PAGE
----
There are loads of online resources to learn programming, but they are all still very.. well, dumb. What I mean is there are fixed paths to learning it, but human brains are not fixed - each one is unique. Each one has it's own way of learning, it's own predisposition. So it's kind of like sitting in a classroom with 50 people for many years just to learn what could have been taught in a few months.
This is why I suggest to find a mentor. Whether an online forum or an actual person. People are smart and can answer your strange questions and help you along your path with ease. But how could we improve the interactive teaching platforms?
CodeCademy for example is a very popular and a very good platform to learn on. I even started there myself something like 5 years ago. Problem was it got do tedious that I quit half way into it. I got the basics down, but finishing would have saved me from a lot of headaches later on. What was so annoying about it that I had to quit? One problem was it kept giving me very similar tasks, of which I got tired of. Second problem was it was always expecting a very specific answer. If one space character was off then that was that - you couldn't pass.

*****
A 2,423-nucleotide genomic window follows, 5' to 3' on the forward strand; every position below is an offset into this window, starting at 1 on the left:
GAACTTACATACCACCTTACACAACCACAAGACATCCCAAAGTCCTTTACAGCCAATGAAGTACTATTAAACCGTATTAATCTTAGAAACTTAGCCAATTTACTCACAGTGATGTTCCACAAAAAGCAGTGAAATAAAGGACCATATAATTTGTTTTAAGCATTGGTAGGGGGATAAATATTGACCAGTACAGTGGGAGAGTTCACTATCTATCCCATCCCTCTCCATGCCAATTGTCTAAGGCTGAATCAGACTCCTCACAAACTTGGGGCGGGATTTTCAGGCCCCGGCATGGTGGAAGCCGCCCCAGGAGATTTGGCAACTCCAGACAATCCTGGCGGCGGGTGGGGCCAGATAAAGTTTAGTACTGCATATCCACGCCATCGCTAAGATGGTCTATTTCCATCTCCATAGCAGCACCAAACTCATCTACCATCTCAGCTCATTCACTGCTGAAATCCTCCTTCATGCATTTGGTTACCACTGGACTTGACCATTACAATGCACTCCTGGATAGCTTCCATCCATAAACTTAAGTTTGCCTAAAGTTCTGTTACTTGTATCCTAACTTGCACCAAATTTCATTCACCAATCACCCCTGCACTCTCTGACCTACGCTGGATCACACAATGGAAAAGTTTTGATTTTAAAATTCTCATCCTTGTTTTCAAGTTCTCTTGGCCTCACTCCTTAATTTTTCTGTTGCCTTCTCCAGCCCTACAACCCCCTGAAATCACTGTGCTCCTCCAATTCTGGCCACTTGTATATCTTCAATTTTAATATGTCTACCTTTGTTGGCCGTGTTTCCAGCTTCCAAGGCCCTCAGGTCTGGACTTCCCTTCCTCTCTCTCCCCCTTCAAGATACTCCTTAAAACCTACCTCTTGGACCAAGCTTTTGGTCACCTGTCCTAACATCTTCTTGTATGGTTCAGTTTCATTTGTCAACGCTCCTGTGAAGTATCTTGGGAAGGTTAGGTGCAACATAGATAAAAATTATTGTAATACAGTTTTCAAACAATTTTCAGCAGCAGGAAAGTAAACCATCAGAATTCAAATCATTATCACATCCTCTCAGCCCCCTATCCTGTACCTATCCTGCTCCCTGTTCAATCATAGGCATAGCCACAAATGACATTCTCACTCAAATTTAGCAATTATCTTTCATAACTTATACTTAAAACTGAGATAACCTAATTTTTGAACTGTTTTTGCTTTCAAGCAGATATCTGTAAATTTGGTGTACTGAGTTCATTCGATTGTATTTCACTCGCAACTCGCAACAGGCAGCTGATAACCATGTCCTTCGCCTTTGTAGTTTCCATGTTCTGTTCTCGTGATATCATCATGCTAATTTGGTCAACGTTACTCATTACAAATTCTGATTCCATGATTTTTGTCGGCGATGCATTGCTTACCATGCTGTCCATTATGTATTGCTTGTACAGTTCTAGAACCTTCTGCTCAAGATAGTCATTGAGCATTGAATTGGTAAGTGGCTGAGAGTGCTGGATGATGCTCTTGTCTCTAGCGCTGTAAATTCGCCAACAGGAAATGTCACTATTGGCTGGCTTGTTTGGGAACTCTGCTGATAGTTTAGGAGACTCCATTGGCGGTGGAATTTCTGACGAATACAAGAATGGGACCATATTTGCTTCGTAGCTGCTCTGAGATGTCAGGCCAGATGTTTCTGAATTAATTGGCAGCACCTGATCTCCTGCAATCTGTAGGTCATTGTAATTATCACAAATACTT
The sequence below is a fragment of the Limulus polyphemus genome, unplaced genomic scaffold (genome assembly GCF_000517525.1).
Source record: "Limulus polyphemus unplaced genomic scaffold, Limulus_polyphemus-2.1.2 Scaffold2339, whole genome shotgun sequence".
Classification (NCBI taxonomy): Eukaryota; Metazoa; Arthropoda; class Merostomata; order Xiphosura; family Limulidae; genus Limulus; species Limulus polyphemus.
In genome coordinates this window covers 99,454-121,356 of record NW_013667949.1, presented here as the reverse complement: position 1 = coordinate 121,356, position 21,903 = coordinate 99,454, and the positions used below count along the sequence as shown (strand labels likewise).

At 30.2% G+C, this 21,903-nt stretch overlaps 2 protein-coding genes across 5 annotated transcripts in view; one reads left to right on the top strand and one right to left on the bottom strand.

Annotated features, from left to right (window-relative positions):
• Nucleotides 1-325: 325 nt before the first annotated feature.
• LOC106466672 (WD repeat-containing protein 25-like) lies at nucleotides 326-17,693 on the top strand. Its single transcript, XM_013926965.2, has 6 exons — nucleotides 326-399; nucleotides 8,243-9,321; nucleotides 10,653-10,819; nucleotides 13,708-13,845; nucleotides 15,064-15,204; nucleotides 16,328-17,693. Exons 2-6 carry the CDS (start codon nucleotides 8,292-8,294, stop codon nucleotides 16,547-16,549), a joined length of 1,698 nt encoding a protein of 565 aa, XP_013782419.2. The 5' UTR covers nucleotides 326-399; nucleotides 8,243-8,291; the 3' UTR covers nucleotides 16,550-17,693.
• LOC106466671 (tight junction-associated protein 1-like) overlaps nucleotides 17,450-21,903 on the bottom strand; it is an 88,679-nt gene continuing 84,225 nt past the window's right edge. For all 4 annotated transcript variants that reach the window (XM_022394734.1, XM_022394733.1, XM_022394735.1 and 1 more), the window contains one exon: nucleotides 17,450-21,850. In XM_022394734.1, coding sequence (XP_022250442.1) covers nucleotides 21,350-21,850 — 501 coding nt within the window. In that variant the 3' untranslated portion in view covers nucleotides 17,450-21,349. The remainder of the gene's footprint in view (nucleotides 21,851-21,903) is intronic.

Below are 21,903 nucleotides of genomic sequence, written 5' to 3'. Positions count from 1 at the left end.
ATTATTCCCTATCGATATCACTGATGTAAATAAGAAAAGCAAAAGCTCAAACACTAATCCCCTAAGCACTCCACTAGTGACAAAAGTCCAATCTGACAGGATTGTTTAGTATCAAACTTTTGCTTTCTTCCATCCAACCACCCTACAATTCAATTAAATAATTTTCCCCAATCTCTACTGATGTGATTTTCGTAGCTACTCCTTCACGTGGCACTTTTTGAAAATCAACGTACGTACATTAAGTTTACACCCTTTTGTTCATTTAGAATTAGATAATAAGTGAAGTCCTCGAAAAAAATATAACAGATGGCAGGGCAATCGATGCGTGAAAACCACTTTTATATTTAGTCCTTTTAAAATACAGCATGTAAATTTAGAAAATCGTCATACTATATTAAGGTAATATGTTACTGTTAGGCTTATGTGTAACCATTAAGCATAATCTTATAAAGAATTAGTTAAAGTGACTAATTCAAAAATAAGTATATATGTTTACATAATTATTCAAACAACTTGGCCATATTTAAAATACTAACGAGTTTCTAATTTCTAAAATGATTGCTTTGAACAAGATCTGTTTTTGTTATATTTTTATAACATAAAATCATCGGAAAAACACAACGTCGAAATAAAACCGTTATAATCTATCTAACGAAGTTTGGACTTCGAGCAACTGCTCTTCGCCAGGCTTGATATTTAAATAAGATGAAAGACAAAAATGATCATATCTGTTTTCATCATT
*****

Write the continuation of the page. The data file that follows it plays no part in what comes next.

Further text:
Creating software is a creative process (duh!). Solving any problem can be achieved in any number of ways. So learning it shouldn't be about getting to a specific answer, but rather figuring out how to approach a problem and writing the solution.
Learning software is learning how to be creative with solutions and writing it down in a language.
Any concrete learning path is not very creative. The first thing a student does in my class is to pick a project. Any project. A game or some practical piece of software. Then I help them figure out how to build that software and give what lessons are needed along the way.
If a software was to simulate my teaching style it would be a pretty sophisticated piece of AI. I don't mean to brag, I'm saying artificial intelligence is hard to do. Ideally the software would watch you program and when you get stuck suggest to you what lesson you need to take to advance. Pretty simple in concept, but as projects range from racing games to data processors predicting what someone will need to write is going to stay a mystery for some time. Chatbots that answer a wide variety of questions will be of use though.
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